Canada Passes Anti-Islamophobia Motion


On Thursday, the Canadian government passed motion M-103, condemning “Islamophobia and all forms of systemic racism and religious discrimination.” It passed with a vote of 201-91.

The non-binding motion calls for the launch of a parliamentary committee which will study new government approaches to reduce systemic racism and discrimination in Canada. This committee will collect hate-crime data over the course of eight months and report back to the House of Commons with recommendations to address their findings.

The anti-Islamophobia motion was brought forward last December by Liberal MP Iqra Khalid. It was inspired by an e-petition posted on the Government of Canada website, which called for the House of Commons to “join us in recognizing that extremist individuals do not represent the religion of Islam, and in condemning all forms of Islamophobia.” The 2016 petition garnered almost 70,000 signatures from all over Canada.

M-103 gained momentum following the Quebec mosque attack in January. The shooting by 27-year-old white supremacist and Trump supporter, Alex Bisonette claimed the lives of six Muslim men.  It was widely seen as a “wake-up call” and “harsh reminder” of the Islamophobia which exists in Canada, as well as the need to call attention to the growing number of hate-crimes against Canadian Muslims.

Despite this, the motion has been the source of contention and protest. Conservative MPs have claimed this motion will quell free speech and prevent the criticism of Islam. Both the Conservative Party and the Bloc Québécois party voted against the motion. Many believe the motion should not mention Islamophobia explicitly, in order to condemn all forms of discrimination equally. However, the motion does address all forms of discrimination, but highlights the specific issue of Islamophobia in Canada. In 2015, a similar motion against anti-Semitism was passed by the House of Commons, with no contention or mention of free speech.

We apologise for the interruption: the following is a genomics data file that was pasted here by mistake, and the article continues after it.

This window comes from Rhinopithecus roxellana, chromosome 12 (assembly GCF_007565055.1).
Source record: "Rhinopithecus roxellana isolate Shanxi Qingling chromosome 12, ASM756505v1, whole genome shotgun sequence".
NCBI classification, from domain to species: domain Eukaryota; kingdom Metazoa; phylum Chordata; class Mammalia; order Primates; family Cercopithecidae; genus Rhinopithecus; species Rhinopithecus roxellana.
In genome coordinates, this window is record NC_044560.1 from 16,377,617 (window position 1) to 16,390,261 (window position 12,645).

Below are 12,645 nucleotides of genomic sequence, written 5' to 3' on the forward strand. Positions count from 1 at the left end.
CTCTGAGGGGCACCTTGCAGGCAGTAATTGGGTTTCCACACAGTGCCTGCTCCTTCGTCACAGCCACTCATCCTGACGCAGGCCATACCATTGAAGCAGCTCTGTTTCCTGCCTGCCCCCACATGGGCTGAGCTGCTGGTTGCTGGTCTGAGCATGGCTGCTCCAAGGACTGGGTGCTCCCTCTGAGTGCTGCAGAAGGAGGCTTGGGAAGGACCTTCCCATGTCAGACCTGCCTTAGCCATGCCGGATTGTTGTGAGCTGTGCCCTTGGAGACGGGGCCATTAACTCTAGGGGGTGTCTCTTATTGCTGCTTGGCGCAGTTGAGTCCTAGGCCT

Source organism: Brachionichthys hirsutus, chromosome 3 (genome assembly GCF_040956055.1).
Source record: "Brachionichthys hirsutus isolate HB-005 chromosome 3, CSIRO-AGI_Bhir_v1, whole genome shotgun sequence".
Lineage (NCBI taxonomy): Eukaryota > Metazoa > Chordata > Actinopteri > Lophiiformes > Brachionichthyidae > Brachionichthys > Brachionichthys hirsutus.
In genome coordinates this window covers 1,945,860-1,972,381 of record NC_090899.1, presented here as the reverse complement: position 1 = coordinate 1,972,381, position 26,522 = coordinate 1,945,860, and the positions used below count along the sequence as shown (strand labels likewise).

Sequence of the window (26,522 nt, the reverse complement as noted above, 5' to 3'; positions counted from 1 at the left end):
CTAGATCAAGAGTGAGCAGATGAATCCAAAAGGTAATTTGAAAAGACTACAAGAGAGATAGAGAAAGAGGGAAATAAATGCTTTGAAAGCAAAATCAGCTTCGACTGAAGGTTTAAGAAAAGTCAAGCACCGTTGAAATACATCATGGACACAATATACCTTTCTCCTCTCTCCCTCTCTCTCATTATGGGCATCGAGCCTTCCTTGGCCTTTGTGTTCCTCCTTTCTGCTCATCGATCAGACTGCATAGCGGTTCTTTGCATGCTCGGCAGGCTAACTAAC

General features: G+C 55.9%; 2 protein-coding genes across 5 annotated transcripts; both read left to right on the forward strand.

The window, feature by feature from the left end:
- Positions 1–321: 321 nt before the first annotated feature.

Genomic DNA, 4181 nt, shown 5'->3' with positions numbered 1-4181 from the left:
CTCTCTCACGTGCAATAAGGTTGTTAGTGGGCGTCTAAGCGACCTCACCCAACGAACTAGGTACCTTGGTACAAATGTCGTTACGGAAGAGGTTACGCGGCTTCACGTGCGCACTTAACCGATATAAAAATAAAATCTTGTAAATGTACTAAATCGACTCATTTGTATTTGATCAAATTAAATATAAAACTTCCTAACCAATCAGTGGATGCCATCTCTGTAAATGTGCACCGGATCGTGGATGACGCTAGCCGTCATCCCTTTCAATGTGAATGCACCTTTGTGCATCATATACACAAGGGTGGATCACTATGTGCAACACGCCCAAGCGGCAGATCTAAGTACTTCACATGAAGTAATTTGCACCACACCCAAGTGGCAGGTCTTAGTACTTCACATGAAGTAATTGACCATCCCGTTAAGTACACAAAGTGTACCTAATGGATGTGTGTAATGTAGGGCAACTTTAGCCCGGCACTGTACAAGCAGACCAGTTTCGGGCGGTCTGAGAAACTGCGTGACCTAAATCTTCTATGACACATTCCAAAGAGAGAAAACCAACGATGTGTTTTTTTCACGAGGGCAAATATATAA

The Canadian Civil Liberties Association spoke in favour of the motion, stating that “There is no rational argument that M-103…restricts or constrains [freedom of expression].”

Since it was introduced, the Canadian Coalition of Concerned Citizens, an anti-refugee and anti-Muslim organization, has held protests across the country to rally against the motion. This has sparked many much larger counter-protests against Islamophobia and in support of refugees.

As the motion passed, protesters stood outside of parliament holding signs reading messages such as “No Sharia in Canada” and “Free Speech.” They demonstrate the need for Canada to, as M-103 aptly states, “quell the increasing public climate of hate and fear.”

At the same time, another group stood in support of the motion. Their signs read, “Freedom of Speech is Not Freedom to Abuse,” “Solidarity against Islamophobia,” and “Refugees Welcome.”

Rudi Barwin

Rudi Barwin

Rudi is a second year undergraduate student at Carleton University in Ottawa, Canada. She is double majoring in Human Rights and Linguistics, and minoring in Economics. Her research interests include sexual violence, human rights and the role of language in the creation and normalization of political violence.
Rudi Barwin

About Rudi Barwin

Rudi is a second year undergraduate student at Carleton University in Ottawa, Canada. She is double majoring in Human Rights and Linguistics, and minoring in Economics. Her research interests include sexual violence, human rights and the role of language in the creation and normalization of political violence.